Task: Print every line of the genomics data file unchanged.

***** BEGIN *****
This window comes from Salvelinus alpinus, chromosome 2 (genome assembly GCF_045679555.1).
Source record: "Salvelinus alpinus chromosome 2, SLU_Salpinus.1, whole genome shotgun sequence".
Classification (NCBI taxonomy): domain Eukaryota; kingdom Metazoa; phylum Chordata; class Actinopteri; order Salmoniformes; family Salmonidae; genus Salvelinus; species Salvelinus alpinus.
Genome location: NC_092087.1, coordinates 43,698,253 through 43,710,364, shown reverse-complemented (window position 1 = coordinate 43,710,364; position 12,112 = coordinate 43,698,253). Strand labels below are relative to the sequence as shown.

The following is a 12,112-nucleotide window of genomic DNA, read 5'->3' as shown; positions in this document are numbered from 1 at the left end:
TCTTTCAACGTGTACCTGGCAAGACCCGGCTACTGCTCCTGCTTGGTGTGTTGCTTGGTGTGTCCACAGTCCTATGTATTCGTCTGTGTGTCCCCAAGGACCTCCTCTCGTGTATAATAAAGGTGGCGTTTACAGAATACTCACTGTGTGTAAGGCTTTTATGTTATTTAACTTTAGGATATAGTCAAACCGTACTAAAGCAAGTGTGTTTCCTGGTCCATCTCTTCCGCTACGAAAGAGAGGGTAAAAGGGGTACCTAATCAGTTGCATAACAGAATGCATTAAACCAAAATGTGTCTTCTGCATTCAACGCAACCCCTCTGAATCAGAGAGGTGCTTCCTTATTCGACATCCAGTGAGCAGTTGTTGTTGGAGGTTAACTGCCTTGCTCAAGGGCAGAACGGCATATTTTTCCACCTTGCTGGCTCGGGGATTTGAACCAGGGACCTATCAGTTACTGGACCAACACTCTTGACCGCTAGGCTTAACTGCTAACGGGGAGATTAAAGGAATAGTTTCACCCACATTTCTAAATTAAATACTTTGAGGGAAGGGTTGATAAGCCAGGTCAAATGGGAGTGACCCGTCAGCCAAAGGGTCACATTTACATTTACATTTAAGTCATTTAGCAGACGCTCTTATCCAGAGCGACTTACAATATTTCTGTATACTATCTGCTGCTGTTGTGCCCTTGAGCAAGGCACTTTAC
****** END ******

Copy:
This window comes from Salvelinus alpinus, chromosome 2 (genome assembly GCF_045679555.1).
Source record: "Salvelinus alpinus chromosome 2, SLU_Salpinus.1, whole genome shotgun sequence".
Classification (NCBI taxonomy): domain Eukaryota; kingdom Metazoa; phylum Chordata; class Actinopteri; order Salmoniformes; family Salmonidae; genus Salvelinus; species Salvelinus alpinus.
Genome location: NC_092087.1, coordinates 43,698,253 through 43,710,364, shown reverse-complemented (window position 1 = coordinate 43,710,364; position 12,112 = coordinate 43,698,253). Strand labels below are relative to the sequence as shown.

The following is a 12,112-nucleotide window of genomic DNA, read 5'->3' as shown; positions in this document are numbered from 1 at the left end:
TCTTTCAACGTGTACCTGGCAAGACCCGGCTACTGCTCCTGCTTGGTGTGTTGCTTGGTGTGTCCACAGTCCTATGTATTCGTCTGTGTGTCCCCAAGGACCTCCTCTCGTGTATAATAAAGGTGGCGTTTACAGAATACTCACTGTGTGTAAGGCTTTTATGTTATTTAACTTTAGGATATAGTCAAACCGTACTAAAGCAAGTGTGTTTCCTGGTCCATCTCTTCCGCTACGAAAGAGAGGGTAAAAGGGGTACCTAATCAGTTGCATAACAGAATGCATTAAACCAAAATGTGTCTTCTGCATTCAACGCAACCCCTCTGAATCAGAGAGGTGCTTCCTTATTCGACATCCAGTGAGCAGTTGTTGTTGGAGGTTAACTGCCTTGCTCAAGGGCAGAACGGCATATTTTTCCACCTTGCTGGCTCGGGGATTTGAACCAGGGACCTATCAGTTACTGGACCAACACTCTTGACCGCTAGGCTTAACTGCTAACGGGGAGATTAAAGGAATAGTTTCACCCACATTTCTAAATTAAATACTTTGAGGGAAGGGTTGATAAGCCAGGTCAAATGGGAGTGACCCGTCAGCCAAAGGGTCACATTTACATTTACATTTAAGTCATTTAGCAGACGCTCTTATCCAGAGCGACTTACAATATTTCTGTATACTATCTGCTGCTGTTGTGCCCTTGAGCAAGGCACTTTAC